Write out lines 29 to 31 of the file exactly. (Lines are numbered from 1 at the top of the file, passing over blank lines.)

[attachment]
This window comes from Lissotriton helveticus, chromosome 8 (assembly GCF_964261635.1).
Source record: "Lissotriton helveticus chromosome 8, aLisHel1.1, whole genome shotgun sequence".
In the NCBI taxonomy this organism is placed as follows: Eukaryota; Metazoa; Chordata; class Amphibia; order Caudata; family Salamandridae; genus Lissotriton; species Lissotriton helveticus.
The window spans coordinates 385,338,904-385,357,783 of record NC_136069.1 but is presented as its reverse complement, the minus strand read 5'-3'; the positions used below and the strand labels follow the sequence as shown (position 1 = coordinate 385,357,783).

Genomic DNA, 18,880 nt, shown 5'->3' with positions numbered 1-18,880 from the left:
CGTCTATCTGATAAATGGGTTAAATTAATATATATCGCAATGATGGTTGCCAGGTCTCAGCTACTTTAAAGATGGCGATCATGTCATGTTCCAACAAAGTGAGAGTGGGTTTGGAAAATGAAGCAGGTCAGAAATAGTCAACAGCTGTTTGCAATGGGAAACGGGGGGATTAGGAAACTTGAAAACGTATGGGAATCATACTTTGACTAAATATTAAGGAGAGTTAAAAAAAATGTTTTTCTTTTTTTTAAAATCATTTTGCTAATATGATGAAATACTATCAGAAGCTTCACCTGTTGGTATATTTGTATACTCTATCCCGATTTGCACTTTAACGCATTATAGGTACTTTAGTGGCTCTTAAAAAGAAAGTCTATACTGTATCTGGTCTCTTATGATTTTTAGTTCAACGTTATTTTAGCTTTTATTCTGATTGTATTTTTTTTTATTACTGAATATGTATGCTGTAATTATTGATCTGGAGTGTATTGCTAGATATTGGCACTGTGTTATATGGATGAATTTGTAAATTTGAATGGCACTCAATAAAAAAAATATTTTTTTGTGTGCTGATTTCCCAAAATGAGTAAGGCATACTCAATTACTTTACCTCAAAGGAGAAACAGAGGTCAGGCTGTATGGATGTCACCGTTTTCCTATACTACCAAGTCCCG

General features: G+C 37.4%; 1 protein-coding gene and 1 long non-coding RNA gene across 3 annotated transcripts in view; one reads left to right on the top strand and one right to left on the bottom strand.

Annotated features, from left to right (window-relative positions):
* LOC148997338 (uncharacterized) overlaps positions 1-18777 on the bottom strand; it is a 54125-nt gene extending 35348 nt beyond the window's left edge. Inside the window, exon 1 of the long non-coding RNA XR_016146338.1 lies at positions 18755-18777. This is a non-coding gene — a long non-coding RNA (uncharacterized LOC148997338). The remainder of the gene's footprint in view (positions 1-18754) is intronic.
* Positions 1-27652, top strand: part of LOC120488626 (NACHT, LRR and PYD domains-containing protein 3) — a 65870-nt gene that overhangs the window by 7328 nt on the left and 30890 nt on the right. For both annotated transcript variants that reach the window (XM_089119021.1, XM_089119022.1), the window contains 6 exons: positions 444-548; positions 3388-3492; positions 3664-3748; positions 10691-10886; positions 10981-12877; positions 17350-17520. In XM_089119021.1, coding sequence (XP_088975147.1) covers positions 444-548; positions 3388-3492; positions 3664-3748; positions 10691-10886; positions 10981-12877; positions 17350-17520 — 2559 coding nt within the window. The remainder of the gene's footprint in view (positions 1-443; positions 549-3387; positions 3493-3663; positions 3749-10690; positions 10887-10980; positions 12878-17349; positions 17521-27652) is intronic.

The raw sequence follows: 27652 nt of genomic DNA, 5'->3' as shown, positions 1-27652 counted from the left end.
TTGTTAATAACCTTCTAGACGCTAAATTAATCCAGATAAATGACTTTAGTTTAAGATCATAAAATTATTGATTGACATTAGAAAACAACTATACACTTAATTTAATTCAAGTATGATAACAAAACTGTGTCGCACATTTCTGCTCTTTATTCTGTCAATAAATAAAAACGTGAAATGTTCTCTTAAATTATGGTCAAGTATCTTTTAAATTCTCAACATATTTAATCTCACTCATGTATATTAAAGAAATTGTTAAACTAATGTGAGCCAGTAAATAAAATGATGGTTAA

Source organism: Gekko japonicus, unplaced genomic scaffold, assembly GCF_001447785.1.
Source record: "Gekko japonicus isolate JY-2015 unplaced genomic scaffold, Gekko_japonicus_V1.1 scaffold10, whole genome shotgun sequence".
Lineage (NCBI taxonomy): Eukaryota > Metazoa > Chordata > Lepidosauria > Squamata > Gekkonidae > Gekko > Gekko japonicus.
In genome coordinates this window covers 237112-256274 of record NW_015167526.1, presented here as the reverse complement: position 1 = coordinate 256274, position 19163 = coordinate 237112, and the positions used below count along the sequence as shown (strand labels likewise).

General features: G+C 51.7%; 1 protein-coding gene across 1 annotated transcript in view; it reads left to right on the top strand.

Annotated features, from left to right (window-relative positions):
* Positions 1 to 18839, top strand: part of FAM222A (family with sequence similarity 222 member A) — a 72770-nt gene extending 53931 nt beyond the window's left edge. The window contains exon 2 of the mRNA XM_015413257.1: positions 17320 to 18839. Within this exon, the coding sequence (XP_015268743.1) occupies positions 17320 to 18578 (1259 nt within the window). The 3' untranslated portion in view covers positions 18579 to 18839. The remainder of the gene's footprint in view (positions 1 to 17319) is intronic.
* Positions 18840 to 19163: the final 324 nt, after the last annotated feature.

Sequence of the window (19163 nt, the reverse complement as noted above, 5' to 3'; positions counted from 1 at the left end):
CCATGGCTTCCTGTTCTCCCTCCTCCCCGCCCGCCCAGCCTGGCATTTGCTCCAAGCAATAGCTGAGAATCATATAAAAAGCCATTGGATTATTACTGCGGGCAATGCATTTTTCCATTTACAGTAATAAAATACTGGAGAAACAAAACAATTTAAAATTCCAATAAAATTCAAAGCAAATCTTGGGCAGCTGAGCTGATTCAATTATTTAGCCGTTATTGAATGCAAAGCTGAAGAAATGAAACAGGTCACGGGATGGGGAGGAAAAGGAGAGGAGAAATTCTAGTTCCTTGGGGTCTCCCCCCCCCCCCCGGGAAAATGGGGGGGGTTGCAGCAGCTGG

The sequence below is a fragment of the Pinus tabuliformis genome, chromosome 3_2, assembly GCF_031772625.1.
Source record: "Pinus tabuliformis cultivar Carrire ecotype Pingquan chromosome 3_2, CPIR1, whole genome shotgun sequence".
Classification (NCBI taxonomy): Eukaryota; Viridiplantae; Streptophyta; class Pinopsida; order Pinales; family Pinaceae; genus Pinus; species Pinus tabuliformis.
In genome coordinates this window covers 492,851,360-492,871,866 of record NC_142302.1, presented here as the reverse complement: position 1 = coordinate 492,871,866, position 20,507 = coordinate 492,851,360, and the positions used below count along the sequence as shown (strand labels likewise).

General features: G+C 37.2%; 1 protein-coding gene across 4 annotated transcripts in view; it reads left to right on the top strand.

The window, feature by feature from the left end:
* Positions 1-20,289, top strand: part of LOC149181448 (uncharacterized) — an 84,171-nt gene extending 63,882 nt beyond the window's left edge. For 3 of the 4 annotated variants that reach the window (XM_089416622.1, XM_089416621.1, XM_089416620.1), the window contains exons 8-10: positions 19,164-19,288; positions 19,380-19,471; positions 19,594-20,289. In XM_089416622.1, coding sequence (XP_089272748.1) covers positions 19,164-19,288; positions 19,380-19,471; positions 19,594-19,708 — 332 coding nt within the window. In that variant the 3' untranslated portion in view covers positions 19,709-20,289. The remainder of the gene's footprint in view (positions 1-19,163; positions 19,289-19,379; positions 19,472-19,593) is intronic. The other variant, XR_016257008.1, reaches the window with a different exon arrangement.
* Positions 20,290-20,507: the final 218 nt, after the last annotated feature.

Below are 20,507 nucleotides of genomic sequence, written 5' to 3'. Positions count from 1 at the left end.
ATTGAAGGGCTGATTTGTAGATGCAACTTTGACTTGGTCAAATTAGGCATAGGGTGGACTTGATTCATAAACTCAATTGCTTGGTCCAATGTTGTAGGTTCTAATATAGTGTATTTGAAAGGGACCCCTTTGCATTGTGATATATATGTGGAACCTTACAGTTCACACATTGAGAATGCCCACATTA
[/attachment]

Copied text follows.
* Positions 1-20,289, top strand: part of LOC149181448 (uncharacterized) — an 84,171-nt gene extending 63,882 nt beyond the window's left edge. For 3 of the 4 annotated variants that reach the window (XM_089416622.1, XM_089416621.1, XM_089416620.1), the window contains exons 8-10: positions 19,164-19,288; positions 19,380-19,471; positions 19,594-20,289. In XM_089416622.1, coding sequence (XP_089272748.1) covers positions 19,164-19,288; positions 19,380-19,471; positions 19,594-19,708 — 332 coding nt within the window. In that variant the 3' untranslated portion in view covers positions 19,709-20,289. The remainder of the gene's footprint in view (positions 1-19,163; positions 19,289-19,379; positions 19,472-19,593) is intronic. The other variant, XR_016257008.1, reaches the window with a different exon arrangement.
* Positions 20,290-20,507: the final 218 nt, after the last annotated feature.

Below are 20,507 nucleotides of genomic sequence, written 5' to 3'. Positions count from 1 at the left end.